The nucleic acids, DNA (deoxyribonucleic acid) and RNA (ribonucleic acid), are large molecules made of smaller subunits called nucleotides. A nucleotide con-sists of a pentose sugar, a phosphate group, and one of several nitrogenous bases. In DNA nucleotides, the sugar is deoxyribose, and the bases are adenine, gua-nine, cytosine, or thymine. In RNA nucleotides, the sugar is ribose, and the bases are adenine, guanine, cytosine, or uracil. DNA and RNA molecules are shown in Fig. 2–10. Notice that DNA looks somewhat like a twisted ladder; this ladder is two strands of nucleotides called a double helix (two coils).
Figure 2–10. DNA and RNA. Both molecules are shown, with each part of a nucleotide represented by its shape and in a different color. Note the complementary base pairing of DNA (A–T and G–C). When RNA is synthesized, it is a complementary copy of half the DNA molecule (with U in place of T).
QUESTION: Why can’t adenine pair with guanine to form a rung of the DNA ladder?
Alternating phosphate and sugar molecules form the uprights of the ladder, and pairs of nitrogenous bases form the rungs. The size of the bases and the number of hydro-gen bonds each can form the complementary base pairing of the nucleic acids. In DNA, adenine is always paired with thymine (with two hydrogen bonds), and guanine is always paired with cytosine (with three hydrogen bonds).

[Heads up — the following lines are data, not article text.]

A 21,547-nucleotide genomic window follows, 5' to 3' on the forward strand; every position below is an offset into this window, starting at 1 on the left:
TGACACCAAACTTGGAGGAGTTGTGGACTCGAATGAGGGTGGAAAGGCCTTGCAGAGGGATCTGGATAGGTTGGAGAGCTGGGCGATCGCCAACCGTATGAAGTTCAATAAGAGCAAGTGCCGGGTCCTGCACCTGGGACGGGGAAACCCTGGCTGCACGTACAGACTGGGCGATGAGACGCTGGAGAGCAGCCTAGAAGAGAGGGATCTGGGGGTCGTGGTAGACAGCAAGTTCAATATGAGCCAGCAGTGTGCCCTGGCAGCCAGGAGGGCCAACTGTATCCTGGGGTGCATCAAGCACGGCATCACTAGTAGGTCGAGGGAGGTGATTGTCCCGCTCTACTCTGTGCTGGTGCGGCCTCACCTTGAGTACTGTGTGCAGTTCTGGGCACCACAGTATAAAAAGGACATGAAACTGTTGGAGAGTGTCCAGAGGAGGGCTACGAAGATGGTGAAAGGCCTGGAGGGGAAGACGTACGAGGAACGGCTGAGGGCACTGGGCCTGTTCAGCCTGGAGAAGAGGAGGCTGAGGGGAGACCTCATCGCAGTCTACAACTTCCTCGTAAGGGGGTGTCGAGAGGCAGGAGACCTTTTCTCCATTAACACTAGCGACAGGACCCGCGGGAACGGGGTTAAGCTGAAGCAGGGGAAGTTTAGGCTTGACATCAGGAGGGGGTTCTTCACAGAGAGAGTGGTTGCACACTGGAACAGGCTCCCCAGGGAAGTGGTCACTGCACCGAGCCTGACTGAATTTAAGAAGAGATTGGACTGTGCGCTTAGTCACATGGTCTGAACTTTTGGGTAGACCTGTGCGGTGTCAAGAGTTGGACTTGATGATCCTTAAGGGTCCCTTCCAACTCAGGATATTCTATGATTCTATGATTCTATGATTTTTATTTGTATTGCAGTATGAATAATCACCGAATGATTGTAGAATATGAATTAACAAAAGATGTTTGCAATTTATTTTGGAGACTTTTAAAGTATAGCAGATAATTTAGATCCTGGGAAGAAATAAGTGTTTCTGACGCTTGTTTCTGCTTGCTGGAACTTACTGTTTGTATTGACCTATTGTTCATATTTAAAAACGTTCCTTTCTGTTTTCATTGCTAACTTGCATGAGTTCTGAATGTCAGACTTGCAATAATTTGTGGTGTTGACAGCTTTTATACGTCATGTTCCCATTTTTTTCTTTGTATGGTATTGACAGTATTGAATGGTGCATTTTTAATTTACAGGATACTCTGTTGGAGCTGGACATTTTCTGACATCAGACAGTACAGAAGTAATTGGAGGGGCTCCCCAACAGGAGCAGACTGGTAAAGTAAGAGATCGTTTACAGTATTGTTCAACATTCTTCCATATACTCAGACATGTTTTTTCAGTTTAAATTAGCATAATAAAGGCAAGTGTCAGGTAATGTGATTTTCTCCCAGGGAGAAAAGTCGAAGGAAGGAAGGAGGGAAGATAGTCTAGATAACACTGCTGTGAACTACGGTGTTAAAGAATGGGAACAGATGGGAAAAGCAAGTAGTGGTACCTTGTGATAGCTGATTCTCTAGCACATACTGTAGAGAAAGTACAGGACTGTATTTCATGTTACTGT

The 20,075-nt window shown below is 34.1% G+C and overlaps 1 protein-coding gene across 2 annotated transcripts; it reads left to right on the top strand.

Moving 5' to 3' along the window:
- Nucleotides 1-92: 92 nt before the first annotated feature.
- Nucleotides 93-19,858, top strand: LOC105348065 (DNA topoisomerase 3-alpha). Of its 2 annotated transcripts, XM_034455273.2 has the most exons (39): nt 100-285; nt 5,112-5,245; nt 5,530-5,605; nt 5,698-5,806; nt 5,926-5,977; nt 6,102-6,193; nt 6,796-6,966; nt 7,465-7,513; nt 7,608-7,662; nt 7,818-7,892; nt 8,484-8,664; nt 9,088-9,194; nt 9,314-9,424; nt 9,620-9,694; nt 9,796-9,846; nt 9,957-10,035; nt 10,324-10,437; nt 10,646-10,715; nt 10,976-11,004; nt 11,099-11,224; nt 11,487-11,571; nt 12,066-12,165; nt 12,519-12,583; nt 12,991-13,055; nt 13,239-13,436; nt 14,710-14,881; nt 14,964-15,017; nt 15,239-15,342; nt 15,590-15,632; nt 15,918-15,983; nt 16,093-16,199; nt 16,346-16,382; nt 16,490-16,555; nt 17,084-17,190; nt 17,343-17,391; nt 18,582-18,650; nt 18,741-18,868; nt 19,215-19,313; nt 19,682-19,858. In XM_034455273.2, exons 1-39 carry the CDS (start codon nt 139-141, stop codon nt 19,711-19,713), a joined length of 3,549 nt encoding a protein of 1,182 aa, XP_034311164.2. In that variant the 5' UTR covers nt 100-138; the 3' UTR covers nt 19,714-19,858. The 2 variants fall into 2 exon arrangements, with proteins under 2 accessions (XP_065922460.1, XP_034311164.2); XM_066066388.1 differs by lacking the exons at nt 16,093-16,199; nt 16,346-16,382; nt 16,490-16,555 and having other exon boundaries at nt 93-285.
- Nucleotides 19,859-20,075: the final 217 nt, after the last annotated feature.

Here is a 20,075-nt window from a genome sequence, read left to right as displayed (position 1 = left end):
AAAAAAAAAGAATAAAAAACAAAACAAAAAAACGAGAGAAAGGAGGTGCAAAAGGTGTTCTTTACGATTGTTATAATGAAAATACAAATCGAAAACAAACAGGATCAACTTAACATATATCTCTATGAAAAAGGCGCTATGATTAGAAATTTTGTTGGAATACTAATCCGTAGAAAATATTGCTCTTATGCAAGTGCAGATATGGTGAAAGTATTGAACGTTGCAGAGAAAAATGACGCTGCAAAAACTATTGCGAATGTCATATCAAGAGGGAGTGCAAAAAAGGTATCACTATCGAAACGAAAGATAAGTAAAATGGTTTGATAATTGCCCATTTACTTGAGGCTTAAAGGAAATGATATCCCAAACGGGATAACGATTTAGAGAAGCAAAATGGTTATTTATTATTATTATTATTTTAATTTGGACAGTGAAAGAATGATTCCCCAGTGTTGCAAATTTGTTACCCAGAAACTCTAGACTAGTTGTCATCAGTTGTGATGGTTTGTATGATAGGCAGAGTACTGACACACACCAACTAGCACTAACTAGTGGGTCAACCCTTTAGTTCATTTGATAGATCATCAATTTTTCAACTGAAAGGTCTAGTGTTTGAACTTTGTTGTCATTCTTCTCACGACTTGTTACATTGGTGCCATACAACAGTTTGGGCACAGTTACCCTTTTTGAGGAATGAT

DNA makes up the chromosomes of cells and is, therefore, the genetic code for hereditary characteris-tics. The sequence of bases in the DNA strands is actu-ally a code for the many kinds of proteins living things produce; the code is the same in plants, other animals, and microbes. The sequence of bases for one protein is called a gene. Human genes are the codes for the pro-teins produced by human cells (though many of these genes are also found in all other forms of life—we are all very much related).
RNA is often a single strand of nucleotides (see Fig. 2–10), with uracil nucleotides in place of thymine nucleotides. RNA is synthesized from DNA in the nucleus of a cell but carries out a major function in the cytoplasm.
ATP (adenosine triphosphate) is a specialized nucleotide that consists of the base adenine, the sugar ribose, and three phosphate groups. Mention has already been made of ATP as a product of cell respira- tion that contains biologically useful energy. ATP is one of several “energy transfer” molecules within cells, transferring the potential energy in food mole-cules to cell processes. When a molecule of glucose is broken down into carbon dioxide and water with the release of energy, the cell uses some of this energy to synthesize ATP. Present in cells are molecules of ADP (adenosine diphosphate) and phosphate. The energy released from glucose is used to loosely bond a third phosphate to ADP, forming ATP. When the bond of this third phosphate is again broken and energy is released, ATP then becomes the energy source for cell processes such as mitosis.
All cells have enzymes that can remove the third phosphate group from ATP to release its energy, forming ADP and phosphate. As cell respiration con-tinues, ATP is resynthesized from ADP and phos-phate. ATP formation to trap energy from food and breakdown to release energy for cell processes is a continuing cycle in cells.
The structure and functions of the nucleic acids are summarized in Table 2–6.
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